U.S. President Donald Trump took to Twitter on Sunday morning to defend his decision not call China out over alleged currency manipulation and to also address Saturday's protests over not releasing his tax returns.
"Why would I call China a currency manipulator when they are working with us on the North Korean problem?" It's also hard to say what will happen if the USA renews its efforts to deploy missiles in South Korea that could intercept ICBMs.
Trump said the Chinese "are not currency manipulators", in a Wednesday interview with the Wall Street Journal, stepping back from past accusations that the Chinese are the "grand champions at manipulation of currency".
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North Korea has escalated its missile and nuclear test programs since Kim Jong Un became its leader in 2011, following the death of his father, Kim Jong Il, who ruled the country for seventeen years.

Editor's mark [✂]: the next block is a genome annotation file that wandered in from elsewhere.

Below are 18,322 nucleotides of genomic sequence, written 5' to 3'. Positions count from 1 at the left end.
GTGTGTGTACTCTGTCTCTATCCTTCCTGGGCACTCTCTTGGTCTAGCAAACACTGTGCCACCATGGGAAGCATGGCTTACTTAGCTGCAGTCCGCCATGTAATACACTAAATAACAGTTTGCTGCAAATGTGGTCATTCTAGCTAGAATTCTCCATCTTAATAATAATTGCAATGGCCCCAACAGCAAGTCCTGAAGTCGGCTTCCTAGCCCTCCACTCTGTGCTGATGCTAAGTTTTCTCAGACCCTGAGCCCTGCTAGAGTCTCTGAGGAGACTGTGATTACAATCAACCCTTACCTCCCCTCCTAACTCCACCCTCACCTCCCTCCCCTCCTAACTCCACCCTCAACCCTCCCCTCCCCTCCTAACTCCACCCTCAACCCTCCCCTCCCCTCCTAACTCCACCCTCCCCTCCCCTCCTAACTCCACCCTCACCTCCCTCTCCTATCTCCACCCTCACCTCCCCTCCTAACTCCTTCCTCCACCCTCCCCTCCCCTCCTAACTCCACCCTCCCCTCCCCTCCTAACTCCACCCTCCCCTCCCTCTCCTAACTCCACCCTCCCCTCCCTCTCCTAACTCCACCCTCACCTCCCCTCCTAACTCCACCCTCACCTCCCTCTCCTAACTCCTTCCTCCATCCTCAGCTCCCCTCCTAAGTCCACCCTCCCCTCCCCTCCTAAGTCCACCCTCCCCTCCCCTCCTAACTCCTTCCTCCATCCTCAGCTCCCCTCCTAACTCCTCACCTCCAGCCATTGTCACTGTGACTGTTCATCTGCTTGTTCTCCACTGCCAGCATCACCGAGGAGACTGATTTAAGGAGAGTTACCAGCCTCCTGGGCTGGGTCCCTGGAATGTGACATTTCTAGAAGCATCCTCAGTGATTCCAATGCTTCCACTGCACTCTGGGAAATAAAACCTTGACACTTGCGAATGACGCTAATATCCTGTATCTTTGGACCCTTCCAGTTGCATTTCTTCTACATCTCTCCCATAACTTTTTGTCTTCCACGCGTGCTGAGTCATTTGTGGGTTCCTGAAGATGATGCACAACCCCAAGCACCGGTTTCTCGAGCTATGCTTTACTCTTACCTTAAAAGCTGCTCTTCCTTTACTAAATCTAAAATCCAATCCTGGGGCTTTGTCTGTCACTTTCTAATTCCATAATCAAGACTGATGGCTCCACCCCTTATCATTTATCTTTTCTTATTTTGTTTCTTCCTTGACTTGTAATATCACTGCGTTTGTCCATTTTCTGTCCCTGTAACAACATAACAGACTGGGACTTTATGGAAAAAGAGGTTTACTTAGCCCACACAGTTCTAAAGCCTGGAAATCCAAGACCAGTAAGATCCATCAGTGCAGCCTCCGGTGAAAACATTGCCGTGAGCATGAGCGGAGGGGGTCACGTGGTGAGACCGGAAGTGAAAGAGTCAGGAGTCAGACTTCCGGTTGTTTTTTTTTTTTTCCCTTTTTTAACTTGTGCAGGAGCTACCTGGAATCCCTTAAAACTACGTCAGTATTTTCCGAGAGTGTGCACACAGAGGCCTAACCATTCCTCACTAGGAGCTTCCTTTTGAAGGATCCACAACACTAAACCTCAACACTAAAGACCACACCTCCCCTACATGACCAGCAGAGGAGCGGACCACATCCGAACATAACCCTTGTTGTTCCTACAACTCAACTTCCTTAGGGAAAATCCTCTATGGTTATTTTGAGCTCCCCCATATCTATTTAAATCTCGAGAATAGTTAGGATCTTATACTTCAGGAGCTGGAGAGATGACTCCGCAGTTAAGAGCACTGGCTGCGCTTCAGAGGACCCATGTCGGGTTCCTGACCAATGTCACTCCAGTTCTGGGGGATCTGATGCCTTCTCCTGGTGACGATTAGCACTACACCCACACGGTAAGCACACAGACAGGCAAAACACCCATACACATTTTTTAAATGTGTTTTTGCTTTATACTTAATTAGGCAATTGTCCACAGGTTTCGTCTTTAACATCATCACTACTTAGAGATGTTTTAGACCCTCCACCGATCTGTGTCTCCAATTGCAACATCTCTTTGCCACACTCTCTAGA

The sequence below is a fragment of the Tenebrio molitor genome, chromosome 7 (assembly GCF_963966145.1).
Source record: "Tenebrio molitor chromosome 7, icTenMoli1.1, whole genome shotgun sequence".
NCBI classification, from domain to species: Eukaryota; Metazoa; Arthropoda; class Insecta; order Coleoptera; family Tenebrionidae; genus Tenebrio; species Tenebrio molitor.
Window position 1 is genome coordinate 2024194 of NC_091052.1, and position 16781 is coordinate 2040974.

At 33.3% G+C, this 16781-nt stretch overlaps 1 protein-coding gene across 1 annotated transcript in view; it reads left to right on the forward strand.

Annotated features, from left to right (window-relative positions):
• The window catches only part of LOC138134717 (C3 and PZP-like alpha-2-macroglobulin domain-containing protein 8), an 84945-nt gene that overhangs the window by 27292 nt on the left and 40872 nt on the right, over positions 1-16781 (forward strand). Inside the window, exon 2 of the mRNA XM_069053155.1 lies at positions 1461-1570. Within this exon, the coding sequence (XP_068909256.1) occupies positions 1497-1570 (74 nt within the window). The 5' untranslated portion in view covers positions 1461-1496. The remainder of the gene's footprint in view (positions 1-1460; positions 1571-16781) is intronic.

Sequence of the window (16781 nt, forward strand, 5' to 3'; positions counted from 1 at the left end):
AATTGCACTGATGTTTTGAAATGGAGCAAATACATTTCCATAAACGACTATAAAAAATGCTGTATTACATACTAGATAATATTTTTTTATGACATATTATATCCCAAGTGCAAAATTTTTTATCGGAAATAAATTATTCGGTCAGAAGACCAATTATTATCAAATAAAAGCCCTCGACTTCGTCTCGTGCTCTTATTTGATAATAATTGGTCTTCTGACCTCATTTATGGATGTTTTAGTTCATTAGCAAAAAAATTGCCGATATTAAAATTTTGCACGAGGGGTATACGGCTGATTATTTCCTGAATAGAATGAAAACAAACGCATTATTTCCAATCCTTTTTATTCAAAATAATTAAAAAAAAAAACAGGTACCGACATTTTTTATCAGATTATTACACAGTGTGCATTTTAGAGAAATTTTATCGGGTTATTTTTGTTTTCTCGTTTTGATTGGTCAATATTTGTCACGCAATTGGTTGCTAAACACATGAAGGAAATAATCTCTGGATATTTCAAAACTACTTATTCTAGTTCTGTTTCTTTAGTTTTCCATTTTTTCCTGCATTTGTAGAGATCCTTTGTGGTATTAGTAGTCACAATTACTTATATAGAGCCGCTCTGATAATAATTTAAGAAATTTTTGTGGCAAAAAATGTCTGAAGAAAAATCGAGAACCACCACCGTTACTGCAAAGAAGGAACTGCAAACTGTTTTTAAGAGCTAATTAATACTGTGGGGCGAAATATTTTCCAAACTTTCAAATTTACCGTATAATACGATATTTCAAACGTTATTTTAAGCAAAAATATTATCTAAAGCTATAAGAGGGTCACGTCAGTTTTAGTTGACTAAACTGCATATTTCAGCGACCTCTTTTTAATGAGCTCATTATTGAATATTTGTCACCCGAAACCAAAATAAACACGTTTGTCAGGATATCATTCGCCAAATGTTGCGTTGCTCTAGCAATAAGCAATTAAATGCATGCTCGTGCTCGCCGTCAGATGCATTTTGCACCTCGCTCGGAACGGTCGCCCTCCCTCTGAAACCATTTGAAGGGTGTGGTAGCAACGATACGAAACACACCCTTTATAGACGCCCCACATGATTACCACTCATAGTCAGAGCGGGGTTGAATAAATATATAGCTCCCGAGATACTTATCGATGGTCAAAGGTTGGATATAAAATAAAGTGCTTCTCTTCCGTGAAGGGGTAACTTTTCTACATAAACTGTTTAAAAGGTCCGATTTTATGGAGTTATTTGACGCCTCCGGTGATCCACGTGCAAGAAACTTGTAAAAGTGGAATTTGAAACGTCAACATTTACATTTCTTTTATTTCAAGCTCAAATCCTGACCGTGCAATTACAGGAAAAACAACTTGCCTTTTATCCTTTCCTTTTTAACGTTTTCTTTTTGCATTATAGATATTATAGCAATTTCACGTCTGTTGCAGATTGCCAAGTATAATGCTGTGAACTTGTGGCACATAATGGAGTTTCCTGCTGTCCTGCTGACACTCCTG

President Trump addresses the nation following the USA launching a military strike on a Syrian government target on April 6, 2017 in retaliation for their chemical weapons attack on civilians earlier in the week.
During the 2016 US election campaign, Trump repeatedly promised to declare China a currency manipulator.
A few days before Trump wrote that Pyongyang "is looking for trouble", adding that if Beijing helps, "it would be great".
Later in the week, the US Treasury Department did not label China a currency manipulator in its semi-annual report on global currency practices.
The comment on Twitter was the first from Trump since North Korea's latest missile launch.